Upon further analysis the claim appeared to be spurious in light of the sheer number of firms they reported to have tested at various market capitalization cuts offs. And indeed, upon further investigation our strong suspicion was confirmed. ^{20}

In fact, what was *actually* tested were those firms that traded at the highest *relative *“ratio of Net Current Assets Value / Market Value” (MV), **not** what was specified in the methodology of the study. Having established that we can proceed with a review of the returns achieved. The measure of *relative* cheapness may at least provide us with an insight as to the ability of the NCAV/MV metric to sort “winners” from “losers”.

Significantly, the authors examined the returns by calculating the CAGR.

We have restated the returns as reported in the study with regard to portfolios constructed using the NCAV/MV metric below (*“MV; the minimum Market Value in Millions and C ; the number of companies in the portfolio”*):

The NCAV MV25 C20 generated a CAGR of 13.44% vs the DJ Euro Stoxx -3.13%, an outperformance of 16.57%!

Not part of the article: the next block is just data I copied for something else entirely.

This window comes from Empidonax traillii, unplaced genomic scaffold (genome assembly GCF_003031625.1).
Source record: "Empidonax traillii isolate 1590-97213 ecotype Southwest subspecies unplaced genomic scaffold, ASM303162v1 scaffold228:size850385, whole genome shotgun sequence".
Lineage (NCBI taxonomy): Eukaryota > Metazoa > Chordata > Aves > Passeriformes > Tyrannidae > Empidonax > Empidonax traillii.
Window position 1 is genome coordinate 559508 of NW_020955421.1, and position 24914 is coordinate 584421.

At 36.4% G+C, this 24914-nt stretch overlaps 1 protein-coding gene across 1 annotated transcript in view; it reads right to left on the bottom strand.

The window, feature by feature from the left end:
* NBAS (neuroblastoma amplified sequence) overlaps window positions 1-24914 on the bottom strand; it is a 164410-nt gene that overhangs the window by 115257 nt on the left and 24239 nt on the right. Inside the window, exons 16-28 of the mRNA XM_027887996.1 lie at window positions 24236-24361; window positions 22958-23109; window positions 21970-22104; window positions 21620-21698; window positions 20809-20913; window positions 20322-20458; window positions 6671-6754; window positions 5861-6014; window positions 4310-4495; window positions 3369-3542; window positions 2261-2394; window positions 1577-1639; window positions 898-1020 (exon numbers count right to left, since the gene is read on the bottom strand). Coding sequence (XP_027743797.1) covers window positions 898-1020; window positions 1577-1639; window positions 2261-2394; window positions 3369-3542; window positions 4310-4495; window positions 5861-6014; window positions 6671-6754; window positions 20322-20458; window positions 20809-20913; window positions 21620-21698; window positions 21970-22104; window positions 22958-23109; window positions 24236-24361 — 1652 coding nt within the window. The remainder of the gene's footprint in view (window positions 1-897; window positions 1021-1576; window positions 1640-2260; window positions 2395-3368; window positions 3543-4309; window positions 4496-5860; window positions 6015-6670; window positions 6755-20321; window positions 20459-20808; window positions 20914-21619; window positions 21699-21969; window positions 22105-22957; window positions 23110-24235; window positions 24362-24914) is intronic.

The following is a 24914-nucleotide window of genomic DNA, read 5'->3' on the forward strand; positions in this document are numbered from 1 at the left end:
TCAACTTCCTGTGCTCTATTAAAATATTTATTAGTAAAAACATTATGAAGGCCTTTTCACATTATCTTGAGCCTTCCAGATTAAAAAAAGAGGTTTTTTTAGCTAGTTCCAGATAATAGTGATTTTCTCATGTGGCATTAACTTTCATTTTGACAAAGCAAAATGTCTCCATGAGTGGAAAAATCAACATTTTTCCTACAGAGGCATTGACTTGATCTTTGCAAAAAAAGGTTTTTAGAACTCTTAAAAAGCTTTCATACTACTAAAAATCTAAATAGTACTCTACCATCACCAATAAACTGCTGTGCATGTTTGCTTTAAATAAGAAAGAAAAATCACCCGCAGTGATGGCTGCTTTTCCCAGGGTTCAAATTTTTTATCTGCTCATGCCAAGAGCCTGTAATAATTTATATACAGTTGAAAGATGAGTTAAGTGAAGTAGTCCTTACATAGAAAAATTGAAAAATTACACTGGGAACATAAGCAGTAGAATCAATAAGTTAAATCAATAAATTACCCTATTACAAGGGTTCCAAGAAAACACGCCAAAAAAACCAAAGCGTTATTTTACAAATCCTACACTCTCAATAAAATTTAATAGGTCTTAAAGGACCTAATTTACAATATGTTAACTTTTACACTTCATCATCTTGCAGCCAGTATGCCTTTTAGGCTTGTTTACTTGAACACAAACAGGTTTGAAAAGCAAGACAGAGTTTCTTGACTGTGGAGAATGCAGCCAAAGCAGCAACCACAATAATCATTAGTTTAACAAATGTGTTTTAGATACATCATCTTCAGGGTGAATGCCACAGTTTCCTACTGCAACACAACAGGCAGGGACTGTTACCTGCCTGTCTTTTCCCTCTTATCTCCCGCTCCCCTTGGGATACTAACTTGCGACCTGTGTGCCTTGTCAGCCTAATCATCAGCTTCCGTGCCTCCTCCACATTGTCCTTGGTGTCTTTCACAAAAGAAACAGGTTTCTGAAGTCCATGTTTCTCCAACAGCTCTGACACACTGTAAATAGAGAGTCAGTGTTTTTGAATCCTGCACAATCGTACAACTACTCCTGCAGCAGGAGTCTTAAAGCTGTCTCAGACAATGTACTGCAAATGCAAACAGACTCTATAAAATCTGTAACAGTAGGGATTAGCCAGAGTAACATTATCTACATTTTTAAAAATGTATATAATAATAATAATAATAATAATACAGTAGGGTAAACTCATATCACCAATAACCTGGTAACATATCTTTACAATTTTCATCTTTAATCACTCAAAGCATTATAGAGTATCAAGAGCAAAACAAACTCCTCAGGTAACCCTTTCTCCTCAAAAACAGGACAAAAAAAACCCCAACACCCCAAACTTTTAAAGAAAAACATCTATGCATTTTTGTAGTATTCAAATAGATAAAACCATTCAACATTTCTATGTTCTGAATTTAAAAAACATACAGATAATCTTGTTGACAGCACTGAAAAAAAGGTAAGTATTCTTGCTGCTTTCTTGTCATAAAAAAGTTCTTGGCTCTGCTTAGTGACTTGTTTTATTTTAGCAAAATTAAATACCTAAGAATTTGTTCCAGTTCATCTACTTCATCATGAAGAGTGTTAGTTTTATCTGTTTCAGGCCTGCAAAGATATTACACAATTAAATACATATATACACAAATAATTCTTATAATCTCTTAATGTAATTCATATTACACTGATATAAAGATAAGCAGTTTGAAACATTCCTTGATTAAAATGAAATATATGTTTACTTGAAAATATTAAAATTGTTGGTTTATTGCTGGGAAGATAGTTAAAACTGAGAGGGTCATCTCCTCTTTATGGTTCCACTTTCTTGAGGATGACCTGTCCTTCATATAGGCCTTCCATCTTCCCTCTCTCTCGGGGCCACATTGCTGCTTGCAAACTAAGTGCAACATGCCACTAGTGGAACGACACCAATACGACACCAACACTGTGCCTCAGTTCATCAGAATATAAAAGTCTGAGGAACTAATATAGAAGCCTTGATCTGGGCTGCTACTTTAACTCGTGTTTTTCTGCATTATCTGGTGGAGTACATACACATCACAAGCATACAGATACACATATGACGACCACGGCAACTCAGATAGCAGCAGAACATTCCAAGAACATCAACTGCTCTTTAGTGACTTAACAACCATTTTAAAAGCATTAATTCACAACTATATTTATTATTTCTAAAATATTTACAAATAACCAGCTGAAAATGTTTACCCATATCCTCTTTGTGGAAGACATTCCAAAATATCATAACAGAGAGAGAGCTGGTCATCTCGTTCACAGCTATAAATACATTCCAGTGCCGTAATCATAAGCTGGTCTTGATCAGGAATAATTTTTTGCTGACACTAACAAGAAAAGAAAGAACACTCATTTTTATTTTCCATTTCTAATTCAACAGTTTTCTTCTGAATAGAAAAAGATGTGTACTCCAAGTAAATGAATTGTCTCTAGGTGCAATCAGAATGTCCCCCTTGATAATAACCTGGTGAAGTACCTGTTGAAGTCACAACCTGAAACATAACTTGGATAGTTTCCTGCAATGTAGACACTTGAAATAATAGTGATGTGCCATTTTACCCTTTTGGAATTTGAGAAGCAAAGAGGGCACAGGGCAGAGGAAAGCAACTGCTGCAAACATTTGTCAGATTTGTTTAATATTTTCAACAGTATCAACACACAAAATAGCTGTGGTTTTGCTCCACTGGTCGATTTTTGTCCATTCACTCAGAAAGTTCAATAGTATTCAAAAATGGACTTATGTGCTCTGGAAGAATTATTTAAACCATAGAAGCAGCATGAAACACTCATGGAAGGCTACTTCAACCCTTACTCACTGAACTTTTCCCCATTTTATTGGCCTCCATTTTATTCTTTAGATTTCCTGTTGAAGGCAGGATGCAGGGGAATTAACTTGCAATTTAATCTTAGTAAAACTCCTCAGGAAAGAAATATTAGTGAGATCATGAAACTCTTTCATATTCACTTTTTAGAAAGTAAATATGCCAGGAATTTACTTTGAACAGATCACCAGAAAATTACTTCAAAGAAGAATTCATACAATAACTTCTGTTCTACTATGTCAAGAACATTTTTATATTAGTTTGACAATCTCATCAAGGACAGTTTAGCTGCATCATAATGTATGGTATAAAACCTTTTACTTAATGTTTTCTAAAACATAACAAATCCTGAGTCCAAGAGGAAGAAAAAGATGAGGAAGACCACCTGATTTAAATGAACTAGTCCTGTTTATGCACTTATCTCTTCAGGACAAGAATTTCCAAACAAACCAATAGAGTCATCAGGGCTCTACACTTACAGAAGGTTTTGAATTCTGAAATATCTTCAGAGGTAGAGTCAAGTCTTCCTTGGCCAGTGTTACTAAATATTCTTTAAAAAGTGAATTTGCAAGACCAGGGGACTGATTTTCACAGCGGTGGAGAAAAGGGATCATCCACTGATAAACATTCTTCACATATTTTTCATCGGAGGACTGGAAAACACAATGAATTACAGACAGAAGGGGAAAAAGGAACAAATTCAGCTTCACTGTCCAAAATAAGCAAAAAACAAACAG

We chart below the CAGR of the 20 stock portfolios (i.e. “C20”) along with that of the market:

While, it appears as though the “cheapest” firms produced market beating return from 1999 to 2009 in the Eurozone across a full spectrum of market capitalizations, when we examined returns by decile, the efficacy of the NCAV/MV metric was brought into question.

Below we restate the returns reported in the paper of decile 1 (D1) and decile 2 (D2) (minimum market capitalization 100m) alongside those of the MV100 C20 portfolio for comparative purposes: ^{21}

The MV100 C20 portfolio consists of the 20 firms that possessed the highest ratio of NCAV/MV i.e. the cheapest stocks. Therefore those 20 firms would be subsumed within D1. While the cheapest 20 firms generated a CAGR of 10.48% the cheapest decile, which contained those firms, generated a CAGR of -2.18%. Yet D2, which contained more expensive firms, generated a higher CAGR of 11.93%!

The above implies a lack of robustness to the hypothesis that cheapness, as measured by the NCAV/MV was the driver of returns, for if it was, we would expect a consistent reduction in returns as the NCAV/MV decreased (i.e. firms became more expensive), as opposed to the inconsistent sequence identified above.

Furthermore, it should be noted that the 10.48% CAGR achieved by the MV100 C20 portfolio *excluded* dividends, whereas the -2.18 CAGR of D1 *included* dividends, further confounding the results.